Crawl, Index, Rank, Repeat: A Tactical SEO Framework (Part 3)

Part 1 of this series focused on SEO from the perspective of the search engine crawling experience, and explored the primary aspect of the crawl, index, rank methodology.

Part 2 went on to discuss the second aspect of this fundamental SEO concept, the indexation process.

This article will focus on the third aspect of the crawl, index, rank methodology: rankings.

But first, a short refresher on the assumptions put forth in the first and second articles:

Search engines crawl, index, and rank web pages. SEOs should base their tactics on these primary activities. The conclusions for SEOs working at any level boils down to these essential facts:

  • It’s all about the crawl
  • It’s all about the index
  • It’s all about the SERP

But of course, Google (and any search engine) only exists for one reason: to build a business around pleasing its users. Therefore, we must constantly remember:

  • It’s really all about the users

And also, because SEO is by nature a competitive exercise, and earning top rankings is at the expense of your competitors, we must note:

  • It’s all about the competition

Knowing this, we can initiate several tactics based on each phase of activity, which as an outcome, can help to build an overall SEO strategy. This method ensures we are pursuing SEO objectives according to the processes search engines currently employ.


Ranking is the least objective part of this equation, from the standpoint of SEOs working in the dark as to what search algorithms calculate. However, there is a way around this.

Experience is key. Those working in SEO for a long period of time begin to intuitively know which factors are propelling a site above them in SERPs, and can glance at a page (or even just its URL) and put some pretty accurate thoughts into the “whys” of its rank.

But there’s another way — one that’s even more helpful after that intuitive bit of insight is gleaned. It comes from dissecting the pages ranking above and below your property in SERPs. Doing this provides savvy SEOs with a clear view of what it will take to rank (be they external or internal links, content, site architecture factors, brand authority, etc.).

SEO all comes down to the SERP in this piece of the equation. After pulling the URLs of competitors ranking above you in search results, consider the following in your analysis and organize them into a spreadsheet.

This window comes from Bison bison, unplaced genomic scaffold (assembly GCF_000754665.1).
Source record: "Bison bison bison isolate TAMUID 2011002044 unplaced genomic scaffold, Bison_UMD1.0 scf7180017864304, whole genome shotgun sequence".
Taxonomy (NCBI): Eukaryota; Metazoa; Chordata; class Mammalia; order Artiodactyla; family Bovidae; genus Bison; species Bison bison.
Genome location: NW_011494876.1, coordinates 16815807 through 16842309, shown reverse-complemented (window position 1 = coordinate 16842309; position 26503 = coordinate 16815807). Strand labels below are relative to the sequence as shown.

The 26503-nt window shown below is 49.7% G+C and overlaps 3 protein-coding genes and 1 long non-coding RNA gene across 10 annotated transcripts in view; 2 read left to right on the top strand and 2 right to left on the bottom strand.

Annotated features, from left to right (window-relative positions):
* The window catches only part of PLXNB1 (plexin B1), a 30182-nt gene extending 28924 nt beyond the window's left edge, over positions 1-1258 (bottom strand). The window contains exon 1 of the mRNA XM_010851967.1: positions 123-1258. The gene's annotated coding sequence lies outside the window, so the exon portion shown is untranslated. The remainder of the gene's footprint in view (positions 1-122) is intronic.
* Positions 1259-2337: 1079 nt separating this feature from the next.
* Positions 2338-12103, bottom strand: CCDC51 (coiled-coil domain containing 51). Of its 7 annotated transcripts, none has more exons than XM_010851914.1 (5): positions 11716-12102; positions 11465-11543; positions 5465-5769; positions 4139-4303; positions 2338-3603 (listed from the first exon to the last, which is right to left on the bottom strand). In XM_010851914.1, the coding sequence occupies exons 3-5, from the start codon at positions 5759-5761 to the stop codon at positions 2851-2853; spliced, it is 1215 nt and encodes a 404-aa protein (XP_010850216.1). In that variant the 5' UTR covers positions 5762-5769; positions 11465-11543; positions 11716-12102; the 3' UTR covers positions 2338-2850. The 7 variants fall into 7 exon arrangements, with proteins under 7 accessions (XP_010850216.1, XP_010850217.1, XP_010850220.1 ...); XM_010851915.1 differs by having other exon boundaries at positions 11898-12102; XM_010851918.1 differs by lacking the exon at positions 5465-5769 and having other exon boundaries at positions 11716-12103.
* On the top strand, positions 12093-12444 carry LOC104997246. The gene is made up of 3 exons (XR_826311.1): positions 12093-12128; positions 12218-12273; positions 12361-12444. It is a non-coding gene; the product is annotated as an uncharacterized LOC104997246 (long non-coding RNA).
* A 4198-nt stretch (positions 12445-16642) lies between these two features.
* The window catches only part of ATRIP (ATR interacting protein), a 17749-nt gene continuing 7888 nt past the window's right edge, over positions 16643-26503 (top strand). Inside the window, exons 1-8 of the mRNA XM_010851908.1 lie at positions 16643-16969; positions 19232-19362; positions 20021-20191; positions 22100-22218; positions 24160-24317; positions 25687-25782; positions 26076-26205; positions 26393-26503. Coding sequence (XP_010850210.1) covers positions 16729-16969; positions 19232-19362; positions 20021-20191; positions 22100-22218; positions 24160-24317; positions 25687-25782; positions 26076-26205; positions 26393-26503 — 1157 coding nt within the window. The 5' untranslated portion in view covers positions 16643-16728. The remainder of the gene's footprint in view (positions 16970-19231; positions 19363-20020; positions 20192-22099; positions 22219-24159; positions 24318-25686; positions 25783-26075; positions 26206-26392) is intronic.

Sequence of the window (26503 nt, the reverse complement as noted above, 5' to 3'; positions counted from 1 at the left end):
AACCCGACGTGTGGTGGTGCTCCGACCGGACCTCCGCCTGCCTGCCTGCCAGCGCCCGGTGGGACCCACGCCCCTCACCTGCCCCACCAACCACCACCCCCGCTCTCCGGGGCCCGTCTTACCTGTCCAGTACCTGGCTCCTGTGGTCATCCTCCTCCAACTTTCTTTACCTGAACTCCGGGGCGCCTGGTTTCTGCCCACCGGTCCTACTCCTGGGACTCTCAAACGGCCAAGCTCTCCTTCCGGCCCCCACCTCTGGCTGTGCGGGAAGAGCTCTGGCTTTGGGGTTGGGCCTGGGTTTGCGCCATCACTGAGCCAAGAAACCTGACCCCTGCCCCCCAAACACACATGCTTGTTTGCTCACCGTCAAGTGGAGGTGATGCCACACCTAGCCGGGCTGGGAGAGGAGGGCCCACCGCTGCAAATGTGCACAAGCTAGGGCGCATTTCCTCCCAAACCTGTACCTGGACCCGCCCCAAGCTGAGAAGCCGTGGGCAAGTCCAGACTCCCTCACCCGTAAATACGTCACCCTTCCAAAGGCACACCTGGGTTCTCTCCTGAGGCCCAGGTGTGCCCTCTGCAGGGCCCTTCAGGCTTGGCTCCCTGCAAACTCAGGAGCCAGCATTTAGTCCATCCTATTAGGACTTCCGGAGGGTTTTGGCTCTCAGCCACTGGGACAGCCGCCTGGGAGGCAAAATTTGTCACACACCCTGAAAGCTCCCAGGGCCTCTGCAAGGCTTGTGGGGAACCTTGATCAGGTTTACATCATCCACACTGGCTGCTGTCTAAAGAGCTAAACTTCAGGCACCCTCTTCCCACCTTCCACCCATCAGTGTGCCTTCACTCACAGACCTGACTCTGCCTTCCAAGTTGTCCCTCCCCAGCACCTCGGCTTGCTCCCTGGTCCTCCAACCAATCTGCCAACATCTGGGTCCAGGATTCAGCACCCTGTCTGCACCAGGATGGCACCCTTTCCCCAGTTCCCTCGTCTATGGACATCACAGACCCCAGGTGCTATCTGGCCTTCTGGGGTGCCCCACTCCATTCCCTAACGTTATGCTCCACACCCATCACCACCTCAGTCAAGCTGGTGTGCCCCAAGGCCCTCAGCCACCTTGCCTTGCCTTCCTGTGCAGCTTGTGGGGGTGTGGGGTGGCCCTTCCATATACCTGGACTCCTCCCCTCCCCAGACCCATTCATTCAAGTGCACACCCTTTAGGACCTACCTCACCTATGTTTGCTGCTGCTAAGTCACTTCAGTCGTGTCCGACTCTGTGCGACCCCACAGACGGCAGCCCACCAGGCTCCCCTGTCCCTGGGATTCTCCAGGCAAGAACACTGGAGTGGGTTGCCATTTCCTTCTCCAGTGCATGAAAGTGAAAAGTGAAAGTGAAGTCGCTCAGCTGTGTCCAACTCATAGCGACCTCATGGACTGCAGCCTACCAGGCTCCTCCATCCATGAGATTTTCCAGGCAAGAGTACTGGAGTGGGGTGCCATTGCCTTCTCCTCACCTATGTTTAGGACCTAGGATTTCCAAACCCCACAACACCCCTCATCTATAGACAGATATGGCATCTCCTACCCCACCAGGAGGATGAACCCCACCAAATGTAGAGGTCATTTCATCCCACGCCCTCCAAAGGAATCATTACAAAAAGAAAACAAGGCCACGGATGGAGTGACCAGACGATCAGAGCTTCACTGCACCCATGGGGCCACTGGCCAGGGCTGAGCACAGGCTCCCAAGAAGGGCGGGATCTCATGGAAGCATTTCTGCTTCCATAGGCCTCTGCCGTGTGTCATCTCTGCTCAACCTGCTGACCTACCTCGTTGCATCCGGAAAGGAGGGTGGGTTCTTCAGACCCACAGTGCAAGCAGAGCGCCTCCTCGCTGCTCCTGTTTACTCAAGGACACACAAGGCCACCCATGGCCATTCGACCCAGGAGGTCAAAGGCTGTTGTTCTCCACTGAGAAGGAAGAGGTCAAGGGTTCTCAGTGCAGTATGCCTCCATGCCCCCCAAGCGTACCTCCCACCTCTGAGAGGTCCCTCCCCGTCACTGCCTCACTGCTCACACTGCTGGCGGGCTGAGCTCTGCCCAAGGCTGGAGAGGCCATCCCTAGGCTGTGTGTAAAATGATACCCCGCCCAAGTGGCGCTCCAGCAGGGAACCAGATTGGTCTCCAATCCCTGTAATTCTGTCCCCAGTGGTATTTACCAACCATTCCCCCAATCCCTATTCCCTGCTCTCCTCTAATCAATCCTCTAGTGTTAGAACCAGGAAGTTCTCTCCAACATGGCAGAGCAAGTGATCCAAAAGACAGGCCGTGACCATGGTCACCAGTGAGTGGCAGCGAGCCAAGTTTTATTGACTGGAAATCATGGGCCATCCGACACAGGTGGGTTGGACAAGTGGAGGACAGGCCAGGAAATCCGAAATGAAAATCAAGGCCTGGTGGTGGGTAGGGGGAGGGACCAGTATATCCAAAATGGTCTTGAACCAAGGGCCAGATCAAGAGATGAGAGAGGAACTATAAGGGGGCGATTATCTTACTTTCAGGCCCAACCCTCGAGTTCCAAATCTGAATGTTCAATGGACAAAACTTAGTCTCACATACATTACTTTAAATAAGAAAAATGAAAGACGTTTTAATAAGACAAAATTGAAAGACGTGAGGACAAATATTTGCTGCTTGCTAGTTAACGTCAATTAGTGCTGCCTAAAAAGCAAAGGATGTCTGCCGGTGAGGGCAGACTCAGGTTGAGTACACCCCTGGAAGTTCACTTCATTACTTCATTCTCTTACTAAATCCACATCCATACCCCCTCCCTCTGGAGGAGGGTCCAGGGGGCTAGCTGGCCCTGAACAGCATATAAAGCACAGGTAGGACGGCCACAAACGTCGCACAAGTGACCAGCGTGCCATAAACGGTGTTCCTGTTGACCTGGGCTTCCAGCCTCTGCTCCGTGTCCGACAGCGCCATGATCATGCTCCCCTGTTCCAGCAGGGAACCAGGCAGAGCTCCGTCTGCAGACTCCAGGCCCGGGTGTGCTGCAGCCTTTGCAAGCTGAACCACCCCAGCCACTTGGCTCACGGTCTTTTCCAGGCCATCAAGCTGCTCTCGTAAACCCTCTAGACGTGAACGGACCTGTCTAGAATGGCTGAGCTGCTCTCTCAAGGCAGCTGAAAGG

What Causes a Page to Rank?

You’ll want data points for each of the ranking URLs (which are page-level metrics) and each of the domains (which are domain-level metrics). Both are important, but you don’t need to go overboard and consider every possible ranking factor. Just get an idea of what factors are contributing, which takes experience and a thin-slice approach.

  1. What are the pages internal and external link profiles? Now, getting all the internal link information for a specific URL on a domain you aren’t affiliated with isn’t trivial, and for these you’ll need a robust crawler. Be polite and considerate of a site and don’t attempt to hammer it with your SEO tool.For external links, make use of Yahoo Site Explorer and Linkscape. There are other ones available, but for now those are enough.
  2. As mentioned above, both page and domain links will be important, but pay extra attention to page links. Also pay close attention to the number of unique domains linking to the URL (Majestic is best for this, but tends to over-report in my experience, so take it with a grain of salt).
  3. What is the unique domain profile of these page links? The domain profile can be defined as the number, diversity, and quality of its links, crawl frequency, age, toolbar PageRank, and mozRank.
  4. What is the unique page profile of these page links? This is accounting for page-level quality as opposed to domain-level quality we identified in the step above. This is giving us more granularity on the value of the individual linking pages, as opposed to the domain’s value.
  5. Finally, you want to ask, what is the average of each of these metrics for the competitive landscape of this SERP? Where does your site fall in that spectrum? By placing each of these metrics in a column for each URL and domain, you’ll be able to sort and quickly create averages that give you an idea of where your site falls in that range.

SEO Quake is an excellent and easy tool to get a quick snapshot of key SEO metrics directly in the SERPs. Even better, the data can be easily exported into Excel. From there, a multitude of methods will allow you to visualize this data in interesting ways.

SEO Quake

SEO Quake Exportclick to enlarge


What are you left with after this analysis? The outcome will be a clear indication of what it will take to out-rank these sites in Google, and exactly where your URL sits among the competition.

The idea behind this is to “meet and beat” the sites you compete with in search results.

By undergoing a systematic analysis of SEO based on the three primary search engine activities of crawl, index, and rank, savvy SEOs can establish a framework for improving their sites that will reward them with extremely favorable rankings (provided, of course, you deserve to rank in the first place!).

You now know the way, but the hard part is doing it. So get out there and start doing it!

Related reading

Exclusive interview with Craig Campbell Golden nuggets every SEO needs to know
How to understand searcher intent to boost SEO rankings
How to master technical SEO Six areas to attack now